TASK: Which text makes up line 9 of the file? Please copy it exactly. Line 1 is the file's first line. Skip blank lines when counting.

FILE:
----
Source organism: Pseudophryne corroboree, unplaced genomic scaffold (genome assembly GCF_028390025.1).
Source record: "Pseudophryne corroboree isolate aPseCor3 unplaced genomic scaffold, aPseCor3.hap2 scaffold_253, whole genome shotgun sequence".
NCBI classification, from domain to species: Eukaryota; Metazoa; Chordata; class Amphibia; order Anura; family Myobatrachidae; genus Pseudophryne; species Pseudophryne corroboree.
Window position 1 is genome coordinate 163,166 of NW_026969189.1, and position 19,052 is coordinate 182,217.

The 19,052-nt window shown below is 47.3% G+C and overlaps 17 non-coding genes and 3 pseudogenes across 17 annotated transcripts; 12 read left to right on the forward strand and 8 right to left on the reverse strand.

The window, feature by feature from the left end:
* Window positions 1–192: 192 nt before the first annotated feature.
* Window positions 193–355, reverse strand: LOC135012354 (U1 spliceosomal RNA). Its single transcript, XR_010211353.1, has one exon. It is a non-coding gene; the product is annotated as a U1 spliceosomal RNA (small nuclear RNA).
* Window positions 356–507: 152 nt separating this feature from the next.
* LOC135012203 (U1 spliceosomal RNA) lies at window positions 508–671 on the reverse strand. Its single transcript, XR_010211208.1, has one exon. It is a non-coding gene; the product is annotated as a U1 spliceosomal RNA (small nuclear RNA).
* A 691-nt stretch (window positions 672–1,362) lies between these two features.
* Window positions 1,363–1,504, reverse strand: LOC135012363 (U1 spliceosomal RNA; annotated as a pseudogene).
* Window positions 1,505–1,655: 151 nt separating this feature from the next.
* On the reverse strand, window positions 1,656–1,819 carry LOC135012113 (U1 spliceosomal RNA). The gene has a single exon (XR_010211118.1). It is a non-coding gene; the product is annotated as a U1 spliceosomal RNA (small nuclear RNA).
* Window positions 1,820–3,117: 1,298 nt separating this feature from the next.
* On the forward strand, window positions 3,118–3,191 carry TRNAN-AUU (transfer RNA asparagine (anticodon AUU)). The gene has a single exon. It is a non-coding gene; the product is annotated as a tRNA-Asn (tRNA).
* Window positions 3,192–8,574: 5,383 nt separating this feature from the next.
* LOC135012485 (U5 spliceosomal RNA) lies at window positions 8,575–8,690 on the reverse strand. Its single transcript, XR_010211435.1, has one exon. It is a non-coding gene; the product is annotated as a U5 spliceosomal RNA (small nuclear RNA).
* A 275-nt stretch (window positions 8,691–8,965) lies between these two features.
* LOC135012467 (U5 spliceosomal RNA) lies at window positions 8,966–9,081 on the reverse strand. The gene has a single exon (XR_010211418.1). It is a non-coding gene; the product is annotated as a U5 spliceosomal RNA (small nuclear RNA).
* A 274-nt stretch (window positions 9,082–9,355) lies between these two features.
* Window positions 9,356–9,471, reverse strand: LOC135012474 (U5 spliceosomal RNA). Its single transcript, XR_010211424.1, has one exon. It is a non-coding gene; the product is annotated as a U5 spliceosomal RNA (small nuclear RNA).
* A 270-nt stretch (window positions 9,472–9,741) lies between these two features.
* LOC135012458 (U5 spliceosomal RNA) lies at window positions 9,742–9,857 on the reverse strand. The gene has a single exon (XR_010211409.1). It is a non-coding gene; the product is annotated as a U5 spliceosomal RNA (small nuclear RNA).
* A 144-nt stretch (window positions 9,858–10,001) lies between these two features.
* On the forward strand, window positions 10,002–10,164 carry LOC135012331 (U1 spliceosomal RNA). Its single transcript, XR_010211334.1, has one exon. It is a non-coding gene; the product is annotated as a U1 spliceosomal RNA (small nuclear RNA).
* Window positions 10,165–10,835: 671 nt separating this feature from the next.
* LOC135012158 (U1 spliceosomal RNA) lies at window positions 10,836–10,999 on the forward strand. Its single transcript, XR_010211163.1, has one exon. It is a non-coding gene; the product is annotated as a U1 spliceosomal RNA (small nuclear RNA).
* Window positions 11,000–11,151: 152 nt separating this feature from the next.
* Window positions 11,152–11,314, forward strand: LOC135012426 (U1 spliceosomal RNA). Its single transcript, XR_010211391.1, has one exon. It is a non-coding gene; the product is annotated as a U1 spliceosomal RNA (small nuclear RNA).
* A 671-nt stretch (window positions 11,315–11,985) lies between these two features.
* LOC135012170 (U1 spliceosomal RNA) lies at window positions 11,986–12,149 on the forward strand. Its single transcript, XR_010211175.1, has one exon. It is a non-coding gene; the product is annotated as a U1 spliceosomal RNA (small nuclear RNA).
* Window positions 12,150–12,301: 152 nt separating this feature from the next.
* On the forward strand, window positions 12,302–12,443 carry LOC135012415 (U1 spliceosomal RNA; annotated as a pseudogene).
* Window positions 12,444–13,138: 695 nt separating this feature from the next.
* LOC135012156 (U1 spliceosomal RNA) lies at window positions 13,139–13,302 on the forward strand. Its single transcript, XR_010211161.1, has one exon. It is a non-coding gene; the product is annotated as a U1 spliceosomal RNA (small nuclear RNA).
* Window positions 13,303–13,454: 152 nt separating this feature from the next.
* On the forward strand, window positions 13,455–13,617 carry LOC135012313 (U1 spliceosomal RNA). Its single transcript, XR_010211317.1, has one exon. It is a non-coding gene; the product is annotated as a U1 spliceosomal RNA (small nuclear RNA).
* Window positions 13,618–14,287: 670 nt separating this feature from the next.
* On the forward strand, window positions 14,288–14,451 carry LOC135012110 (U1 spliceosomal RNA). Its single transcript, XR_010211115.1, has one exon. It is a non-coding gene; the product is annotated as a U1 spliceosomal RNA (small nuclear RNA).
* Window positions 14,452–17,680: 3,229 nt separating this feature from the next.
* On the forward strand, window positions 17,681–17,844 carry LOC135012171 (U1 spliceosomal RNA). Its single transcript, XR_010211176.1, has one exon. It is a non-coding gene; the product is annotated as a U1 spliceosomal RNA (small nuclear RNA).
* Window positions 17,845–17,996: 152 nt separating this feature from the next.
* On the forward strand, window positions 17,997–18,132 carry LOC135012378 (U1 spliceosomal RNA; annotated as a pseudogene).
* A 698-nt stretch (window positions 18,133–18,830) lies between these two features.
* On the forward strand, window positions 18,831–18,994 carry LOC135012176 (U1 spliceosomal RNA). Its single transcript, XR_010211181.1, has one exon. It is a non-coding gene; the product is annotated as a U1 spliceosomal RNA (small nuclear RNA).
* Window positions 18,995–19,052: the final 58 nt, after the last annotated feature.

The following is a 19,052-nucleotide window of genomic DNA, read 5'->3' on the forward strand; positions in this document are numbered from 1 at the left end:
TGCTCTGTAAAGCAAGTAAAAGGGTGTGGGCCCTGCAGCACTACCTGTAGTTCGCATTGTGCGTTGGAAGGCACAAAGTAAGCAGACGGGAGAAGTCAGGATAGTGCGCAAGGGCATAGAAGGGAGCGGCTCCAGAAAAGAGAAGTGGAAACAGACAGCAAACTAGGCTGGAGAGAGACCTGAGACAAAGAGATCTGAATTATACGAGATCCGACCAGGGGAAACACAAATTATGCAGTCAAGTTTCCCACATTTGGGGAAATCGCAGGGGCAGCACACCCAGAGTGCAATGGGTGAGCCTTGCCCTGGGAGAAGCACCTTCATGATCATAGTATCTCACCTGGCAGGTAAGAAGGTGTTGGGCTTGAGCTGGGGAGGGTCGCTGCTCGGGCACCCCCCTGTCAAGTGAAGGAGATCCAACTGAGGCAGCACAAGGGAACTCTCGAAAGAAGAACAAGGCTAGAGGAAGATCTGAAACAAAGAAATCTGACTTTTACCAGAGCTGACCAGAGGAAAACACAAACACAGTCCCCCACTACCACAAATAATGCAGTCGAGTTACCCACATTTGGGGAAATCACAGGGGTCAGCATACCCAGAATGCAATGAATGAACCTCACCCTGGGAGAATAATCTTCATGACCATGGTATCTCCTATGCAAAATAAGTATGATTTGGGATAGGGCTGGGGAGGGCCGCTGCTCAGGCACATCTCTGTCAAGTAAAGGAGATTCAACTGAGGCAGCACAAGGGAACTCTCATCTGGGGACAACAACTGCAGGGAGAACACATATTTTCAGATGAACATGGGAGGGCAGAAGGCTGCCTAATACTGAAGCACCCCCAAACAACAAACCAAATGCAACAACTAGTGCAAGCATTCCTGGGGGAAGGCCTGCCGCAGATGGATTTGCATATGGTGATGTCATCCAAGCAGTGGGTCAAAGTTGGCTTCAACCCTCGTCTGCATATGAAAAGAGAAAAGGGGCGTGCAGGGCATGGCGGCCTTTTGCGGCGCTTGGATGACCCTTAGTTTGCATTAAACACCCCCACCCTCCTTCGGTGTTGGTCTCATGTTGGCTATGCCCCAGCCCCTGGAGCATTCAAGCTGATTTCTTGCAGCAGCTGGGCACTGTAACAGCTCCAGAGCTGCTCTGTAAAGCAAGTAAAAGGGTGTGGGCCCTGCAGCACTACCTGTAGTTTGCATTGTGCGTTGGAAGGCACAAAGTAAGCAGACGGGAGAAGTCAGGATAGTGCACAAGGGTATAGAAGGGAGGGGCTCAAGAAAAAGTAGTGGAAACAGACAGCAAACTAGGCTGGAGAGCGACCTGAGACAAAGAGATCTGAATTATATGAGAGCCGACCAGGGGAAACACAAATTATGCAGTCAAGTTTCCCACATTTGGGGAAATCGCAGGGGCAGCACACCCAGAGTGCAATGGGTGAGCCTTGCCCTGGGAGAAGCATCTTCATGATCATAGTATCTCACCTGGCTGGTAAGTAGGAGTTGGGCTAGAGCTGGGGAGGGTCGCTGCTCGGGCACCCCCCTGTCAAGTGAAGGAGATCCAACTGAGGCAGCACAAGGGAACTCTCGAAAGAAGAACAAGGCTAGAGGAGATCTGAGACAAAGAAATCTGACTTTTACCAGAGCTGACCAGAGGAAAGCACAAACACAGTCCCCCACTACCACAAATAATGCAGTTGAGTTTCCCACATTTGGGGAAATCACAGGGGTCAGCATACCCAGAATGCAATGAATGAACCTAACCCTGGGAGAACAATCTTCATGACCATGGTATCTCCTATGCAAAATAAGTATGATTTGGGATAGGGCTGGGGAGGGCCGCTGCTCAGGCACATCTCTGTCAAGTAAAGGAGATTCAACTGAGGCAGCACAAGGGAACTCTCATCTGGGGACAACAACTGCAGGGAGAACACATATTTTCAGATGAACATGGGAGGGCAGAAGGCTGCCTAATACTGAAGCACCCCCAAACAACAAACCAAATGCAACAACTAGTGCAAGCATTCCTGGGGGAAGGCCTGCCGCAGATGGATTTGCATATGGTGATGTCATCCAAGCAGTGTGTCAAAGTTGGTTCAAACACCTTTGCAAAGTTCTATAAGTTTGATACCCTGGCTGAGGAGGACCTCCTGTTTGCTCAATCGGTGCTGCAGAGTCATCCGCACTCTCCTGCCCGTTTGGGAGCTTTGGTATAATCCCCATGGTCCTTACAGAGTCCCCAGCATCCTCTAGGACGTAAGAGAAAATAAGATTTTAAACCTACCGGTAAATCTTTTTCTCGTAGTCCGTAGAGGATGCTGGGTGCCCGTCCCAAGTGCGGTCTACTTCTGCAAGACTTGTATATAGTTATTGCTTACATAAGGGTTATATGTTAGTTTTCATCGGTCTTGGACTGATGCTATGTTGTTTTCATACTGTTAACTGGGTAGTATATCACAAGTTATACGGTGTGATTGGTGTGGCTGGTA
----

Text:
* Window positions 356–507: 152 nt separating this feature from the next.